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Researchers reviewed several hundred websites promoting herbal products. Over half of these sites contained claims to treat, prevent, diagnose, or cure specific diseases, and over half of those making these claims failed to indicate that their claims haven't been evaluated by the FDA.

These findings are important because many, maybe even most, people believe that dietary supplements, including many herbal products, are regulated and that therapeutic claims can't be published unless they're "true". This isn't the case.

These products aren't regulated. Manufacturers can make unsubstantiated claims about their effects. There's no guarantee that these preparations contain the stated amounts of the allegedly active ingredient or that they are free of contaminants.

Here is the abstract for this publication.

Internet Marketing of Herbal Products

Charles A. Morris, MD;  Jerry Avorn, MD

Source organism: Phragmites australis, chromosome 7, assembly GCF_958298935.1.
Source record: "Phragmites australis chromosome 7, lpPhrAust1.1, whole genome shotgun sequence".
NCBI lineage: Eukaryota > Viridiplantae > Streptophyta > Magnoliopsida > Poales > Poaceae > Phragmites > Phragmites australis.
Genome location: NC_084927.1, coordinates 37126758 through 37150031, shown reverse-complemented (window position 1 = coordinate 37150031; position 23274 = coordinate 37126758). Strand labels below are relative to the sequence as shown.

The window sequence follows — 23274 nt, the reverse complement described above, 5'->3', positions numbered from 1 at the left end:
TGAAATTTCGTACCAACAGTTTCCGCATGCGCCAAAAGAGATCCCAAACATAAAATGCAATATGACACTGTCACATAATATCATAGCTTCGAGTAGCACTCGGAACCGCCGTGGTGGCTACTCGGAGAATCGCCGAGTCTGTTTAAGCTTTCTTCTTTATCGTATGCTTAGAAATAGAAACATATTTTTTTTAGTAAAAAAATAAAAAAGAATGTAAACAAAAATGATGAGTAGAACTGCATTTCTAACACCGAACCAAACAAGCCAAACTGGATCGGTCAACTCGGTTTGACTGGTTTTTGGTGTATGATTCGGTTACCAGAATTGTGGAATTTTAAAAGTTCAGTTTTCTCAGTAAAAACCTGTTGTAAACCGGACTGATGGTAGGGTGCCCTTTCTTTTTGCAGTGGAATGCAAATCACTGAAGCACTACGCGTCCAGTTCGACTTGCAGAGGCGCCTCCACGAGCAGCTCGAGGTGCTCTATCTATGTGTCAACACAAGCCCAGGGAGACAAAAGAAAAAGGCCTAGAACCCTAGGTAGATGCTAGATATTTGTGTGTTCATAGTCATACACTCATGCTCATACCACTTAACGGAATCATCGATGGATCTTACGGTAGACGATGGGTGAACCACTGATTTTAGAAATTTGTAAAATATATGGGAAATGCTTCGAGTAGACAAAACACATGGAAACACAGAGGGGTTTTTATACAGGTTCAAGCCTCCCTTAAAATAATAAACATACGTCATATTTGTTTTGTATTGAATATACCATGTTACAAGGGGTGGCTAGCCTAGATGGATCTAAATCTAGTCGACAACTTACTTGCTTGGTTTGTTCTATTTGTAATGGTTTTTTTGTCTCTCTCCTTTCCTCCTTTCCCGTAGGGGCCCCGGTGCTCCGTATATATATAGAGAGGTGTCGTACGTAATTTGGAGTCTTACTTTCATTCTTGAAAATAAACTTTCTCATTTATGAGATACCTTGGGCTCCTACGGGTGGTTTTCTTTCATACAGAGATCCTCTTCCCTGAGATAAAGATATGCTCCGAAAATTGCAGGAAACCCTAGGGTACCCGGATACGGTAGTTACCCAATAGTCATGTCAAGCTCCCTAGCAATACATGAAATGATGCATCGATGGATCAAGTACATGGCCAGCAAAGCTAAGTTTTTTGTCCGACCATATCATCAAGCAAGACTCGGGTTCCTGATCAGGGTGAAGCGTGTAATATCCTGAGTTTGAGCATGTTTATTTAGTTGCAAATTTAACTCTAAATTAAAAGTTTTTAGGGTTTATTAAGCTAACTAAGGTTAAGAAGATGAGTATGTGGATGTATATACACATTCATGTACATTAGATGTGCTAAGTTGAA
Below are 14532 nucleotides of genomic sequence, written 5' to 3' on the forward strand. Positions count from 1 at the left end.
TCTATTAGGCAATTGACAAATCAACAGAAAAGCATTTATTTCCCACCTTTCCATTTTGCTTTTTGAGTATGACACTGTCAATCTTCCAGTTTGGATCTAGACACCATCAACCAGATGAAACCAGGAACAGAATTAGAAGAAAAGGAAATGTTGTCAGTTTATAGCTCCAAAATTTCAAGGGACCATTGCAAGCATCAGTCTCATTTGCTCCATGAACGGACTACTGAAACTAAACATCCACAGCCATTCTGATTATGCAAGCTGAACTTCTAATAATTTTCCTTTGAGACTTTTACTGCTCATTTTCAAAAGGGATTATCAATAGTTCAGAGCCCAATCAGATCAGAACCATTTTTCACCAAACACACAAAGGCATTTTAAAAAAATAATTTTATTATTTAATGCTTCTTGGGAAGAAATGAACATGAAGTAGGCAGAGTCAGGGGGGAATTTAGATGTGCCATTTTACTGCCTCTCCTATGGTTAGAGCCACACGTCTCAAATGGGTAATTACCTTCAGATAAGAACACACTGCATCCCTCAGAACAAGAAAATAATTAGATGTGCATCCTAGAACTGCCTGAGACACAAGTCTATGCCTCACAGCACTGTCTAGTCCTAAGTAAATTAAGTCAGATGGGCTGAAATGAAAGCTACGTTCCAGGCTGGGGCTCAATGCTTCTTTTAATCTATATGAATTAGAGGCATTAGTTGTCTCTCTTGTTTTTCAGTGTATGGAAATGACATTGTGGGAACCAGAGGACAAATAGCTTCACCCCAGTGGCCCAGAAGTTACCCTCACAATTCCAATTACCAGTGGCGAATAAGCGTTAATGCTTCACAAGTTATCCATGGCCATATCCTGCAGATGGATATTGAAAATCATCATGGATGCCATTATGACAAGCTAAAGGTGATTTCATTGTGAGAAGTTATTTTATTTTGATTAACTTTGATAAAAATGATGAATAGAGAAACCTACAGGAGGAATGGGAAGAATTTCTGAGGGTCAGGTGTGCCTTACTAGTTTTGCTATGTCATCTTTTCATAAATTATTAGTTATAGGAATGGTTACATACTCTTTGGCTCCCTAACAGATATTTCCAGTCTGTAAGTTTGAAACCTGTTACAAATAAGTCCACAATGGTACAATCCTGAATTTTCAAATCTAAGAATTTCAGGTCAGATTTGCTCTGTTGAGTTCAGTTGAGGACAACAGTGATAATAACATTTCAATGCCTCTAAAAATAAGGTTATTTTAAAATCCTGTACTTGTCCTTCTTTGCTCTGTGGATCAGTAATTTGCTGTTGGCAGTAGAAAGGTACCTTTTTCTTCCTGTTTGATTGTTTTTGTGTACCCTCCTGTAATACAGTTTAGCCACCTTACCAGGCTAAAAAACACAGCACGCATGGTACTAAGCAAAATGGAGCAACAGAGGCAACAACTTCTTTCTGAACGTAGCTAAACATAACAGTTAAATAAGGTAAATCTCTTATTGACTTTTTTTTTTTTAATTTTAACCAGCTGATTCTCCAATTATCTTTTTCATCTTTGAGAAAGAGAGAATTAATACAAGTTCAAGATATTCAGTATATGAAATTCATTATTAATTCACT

JAMA. 2003;290:1505-1509.

Context  Passage of the Dietary Supplement Health and Education Act in 1994 restricted the Food and Drug Administration's control over dietary supplements, leading to enormous growth in their promotion. The Internet is often used by consumers as a source of information on such therapies.

Objective  To assess the information presented and indications claimed on the Internet for the 8 best-selling herbal products.

Data Sources  We searched the Internet using the 5 most commonly used search engines. For each, we entered the names of the 8 most widely used herbal supplements (ginkgo biloba, St John's wort, echinacea, ginseng, garlic, saw palmetto, kava kava, and valerian root). We analyzed the health content of all Web sites listed on the first page of the search results.

Study Selection  We analyzed all accessible, English-language Web sites that pertained to oral herbal supplements. A total of 522 Web sites were identified; of these, 443 sites met inclusion criteria for the analysis.

Data Extraction  The nature of the Web site (retail or nonretail), whether it was a sponsored link, and all references, indications, claims, and disclaimers were recorded. Two reviewers independently categorized medical claims as disease or nondisease according to Food and Drug Administration criteria.